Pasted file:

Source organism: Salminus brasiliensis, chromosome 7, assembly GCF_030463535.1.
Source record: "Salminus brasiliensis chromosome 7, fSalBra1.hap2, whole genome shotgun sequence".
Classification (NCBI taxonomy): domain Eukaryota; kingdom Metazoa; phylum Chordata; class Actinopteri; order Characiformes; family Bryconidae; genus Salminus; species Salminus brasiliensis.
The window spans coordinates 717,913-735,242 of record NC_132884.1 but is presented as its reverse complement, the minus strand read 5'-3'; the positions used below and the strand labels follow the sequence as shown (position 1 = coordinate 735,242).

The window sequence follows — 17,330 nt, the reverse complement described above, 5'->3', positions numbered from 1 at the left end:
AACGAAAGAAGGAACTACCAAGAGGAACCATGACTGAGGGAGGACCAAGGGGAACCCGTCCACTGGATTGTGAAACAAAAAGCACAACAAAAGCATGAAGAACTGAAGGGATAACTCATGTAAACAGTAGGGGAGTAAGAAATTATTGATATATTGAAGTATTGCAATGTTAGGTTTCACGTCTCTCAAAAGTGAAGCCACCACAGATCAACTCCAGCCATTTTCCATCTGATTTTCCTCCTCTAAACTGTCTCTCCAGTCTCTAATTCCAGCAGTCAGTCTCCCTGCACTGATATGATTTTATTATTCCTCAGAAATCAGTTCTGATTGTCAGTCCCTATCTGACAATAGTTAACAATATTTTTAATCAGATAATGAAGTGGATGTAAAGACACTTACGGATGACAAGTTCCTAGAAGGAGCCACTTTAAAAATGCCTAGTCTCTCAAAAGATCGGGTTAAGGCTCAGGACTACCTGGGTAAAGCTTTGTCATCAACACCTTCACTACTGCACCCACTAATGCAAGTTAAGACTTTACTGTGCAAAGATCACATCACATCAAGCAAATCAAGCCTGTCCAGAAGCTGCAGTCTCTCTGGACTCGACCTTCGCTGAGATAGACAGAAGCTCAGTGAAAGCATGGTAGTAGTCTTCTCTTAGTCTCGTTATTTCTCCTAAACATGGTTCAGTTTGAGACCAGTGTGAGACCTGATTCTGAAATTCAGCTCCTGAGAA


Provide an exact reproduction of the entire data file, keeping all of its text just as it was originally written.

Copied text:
Source organism: Salminus brasiliensis, chromosome 7, assembly GCF_030463535.1.
Source record: "Salminus brasiliensis chromosome 7, fSalBra1.hap2, whole genome shotgun sequence".
Classification (NCBI taxonomy): domain Eukaryota; kingdom Metazoa; phylum Chordata; class Actinopteri; order Characiformes; family Bryconidae; genus Salminus; species Salminus brasiliensis.
The window spans coordinates 717,913-735,242 of record NC_132884.1 but is presented as its reverse complement, the minus strand read 5'-3'; the positions used below and the strand labels follow the sequence as shown (position 1 = coordinate 735,242).

The window sequence follows — 17,330 nt, the reverse complement described above, 5'->3', positions numbered from 1 at the left end:
AACGAAAGAAGGAACTACCAAGAGGAACCATGACTGAGGGAGGACCAAGGGGAACCCGTCCACTGGATTGTGAAACAAAAAGCACAACAAAAGCATGAAGAACTGAAGGGATAACTCATGTAAACAGTAGGGGAGTAAGAAATTATTGATATATTGAAGTATTGCAATGTTAGGTTTCACGTCTCTCAAAAGTGAAGCCACCACAGATCAACTCCAGCCATTTTCCATCTGATTTTCCTCCTCTAAACTGTCTCTCCAGTCTCTAATTCCAGCAGTCAGTCTCCCTGCACTGATATGATTTTATTATTCCTCAGAAATCAGTTCTGATTGTCAGTCCCTATCTGACAATAGTTAACAATATTTTTAATCAGATAATGAAGTGGATGTAAAGACACTTACGGATGACAAGTTCCTAGAAGGAGCCACTTTAAAAATGCCTAGTCTCTCAAAAGATCGGGTTAAGGCTCAGGACTACCTGGGTAAAGCTTTGTCATCAACACCTTCACTACTGCACCCACTAATGCAAGTTAAGACTTTACTGTGCAAAGATCACATCACATCAAGCAAATCAAGCCTGTCCAGAAGCTGCAGTCTCTCTGGACTCGACCTTCGCTGAGATAGACAGAAGCTCAGTGAAAGCATGGTAGTAGTCTTCTCTTAGTCTCGTTATTTCTCCTAAACATGGTTCAGTTTGAGACCAGTGTGAGACCTGATTCTGAAATTCAGCTCCTGAGAA